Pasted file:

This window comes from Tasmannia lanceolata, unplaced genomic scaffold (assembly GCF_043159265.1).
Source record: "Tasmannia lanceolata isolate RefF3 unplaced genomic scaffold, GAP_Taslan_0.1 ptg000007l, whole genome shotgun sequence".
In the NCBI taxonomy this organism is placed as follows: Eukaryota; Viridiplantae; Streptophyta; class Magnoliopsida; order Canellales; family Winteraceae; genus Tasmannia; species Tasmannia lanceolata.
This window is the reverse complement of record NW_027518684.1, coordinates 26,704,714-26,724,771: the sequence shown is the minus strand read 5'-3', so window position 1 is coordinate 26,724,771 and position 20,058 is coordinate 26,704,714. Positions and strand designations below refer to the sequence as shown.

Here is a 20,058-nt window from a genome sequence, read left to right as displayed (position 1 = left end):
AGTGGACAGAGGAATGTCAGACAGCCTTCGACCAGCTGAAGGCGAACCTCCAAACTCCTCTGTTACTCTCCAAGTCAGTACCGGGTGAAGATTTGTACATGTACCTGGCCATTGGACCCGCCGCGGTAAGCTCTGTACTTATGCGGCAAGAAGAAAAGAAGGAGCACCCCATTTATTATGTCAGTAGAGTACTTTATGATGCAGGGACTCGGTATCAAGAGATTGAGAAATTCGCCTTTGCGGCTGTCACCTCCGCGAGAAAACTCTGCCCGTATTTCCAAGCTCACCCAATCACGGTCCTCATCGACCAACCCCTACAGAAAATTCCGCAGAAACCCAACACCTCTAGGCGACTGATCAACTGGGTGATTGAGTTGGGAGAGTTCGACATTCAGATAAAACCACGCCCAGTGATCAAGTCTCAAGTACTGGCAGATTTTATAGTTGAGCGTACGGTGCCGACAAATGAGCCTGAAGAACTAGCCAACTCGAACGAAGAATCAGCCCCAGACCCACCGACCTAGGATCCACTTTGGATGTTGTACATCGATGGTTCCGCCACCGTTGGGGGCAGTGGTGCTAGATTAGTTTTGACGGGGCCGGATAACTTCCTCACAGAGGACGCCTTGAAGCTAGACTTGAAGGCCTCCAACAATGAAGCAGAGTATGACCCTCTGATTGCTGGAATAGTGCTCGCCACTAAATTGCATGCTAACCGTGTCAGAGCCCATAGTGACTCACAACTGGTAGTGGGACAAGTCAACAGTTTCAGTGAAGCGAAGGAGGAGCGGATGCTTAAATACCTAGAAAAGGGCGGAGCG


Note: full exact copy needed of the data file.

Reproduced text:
This window comes from Tasmannia lanceolata, unplaced genomic scaffold (assembly GCF_043159265.1).
Source record: "Tasmannia lanceolata isolate RefF3 unplaced genomic scaffold, GAP_Taslan_0.1 ptg000007l, whole genome shotgun sequence".
In the NCBI taxonomy this organism is placed as follows: Eukaryota; Viridiplantae; Streptophyta; class Magnoliopsida; order Canellales; family Winteraceae; genus Tasmannia; species Tasmannia lanceolata.
This window is the reverse complement of record NW_027518684.1, coordinates 26,704,714-26,724,771: the sequence shown is the minus strand read 5'-3', so window position 1 is coordinate 26,724,771 and position 20,058 is coordinate 26,704,714. Positions and strand designations below refer to the sequence as shown.

Here is a 20,058-nt window from a genome sequence, read left to right as displayed (position 1 = left end):
AGTGGACAGAGGAATGTCAGACAGCCTTCGACCAGCTGAAGGCGAACCTCCAAACTCCTCTGTTACTCTCCAAGTCAGTACCGGGTGAAGATTTGTACATGTACCTGGCCATTGGACCCGCCGCGGTAAGCTCTGTACTTATGCGGCAAGAAGAAAAGAAGGAGCACCCCATTTATTATGTCAGTAGAGTACTTTATGATGCAGGGACTCGGTATCAAGAGATTGAGAAATTCGCCTTTGCGGCTGTCACCTCCGCGAGAAAACTCTGCCCGTATTTCCAAGCTCACCCAATCACGGTCCTCATCGACCAACCCCTACAGAAAATTCCGCAGAAACCCAACACCTCTAGGCGACTGATCAACTGGGTGATTGAGTTGGGAGAGTTCGACATTCAGATAAAACCACGCCCAGTGATCAAGTCTCAAGTACTGGCAGATTTTATAGTTGAGCGTACGGTGCCGACAAATGAGCCTGAAGAACTAGCCAACTCGAACGAAGAATCAGCCCCAGACCCACCGACCTAGGATCCACTTTGGATGTTGTACATCGATGGTTCCGCCACCGTTGGGGGCAGTGGTGCTAGATTAGTTTTGACGGGGCCGGATAACTTCCTCACAGAGGACGCCTTGAAGCTAGACTTGAAGGCCTCCAACAATGAAGCAGAGTATGACCCTCTGATTGCTGGAATAGTGCTCGCCACTAAATTGCATGCTAACCGTGTCAGAGCCCATAGTGACTCACAACTGGTAGTGGGACAAGTCAACAGTTTCAGTGAAGCGAAGGAGGAGCGGATGCTTAAATACCTAGAAAAGGGCGGAGCG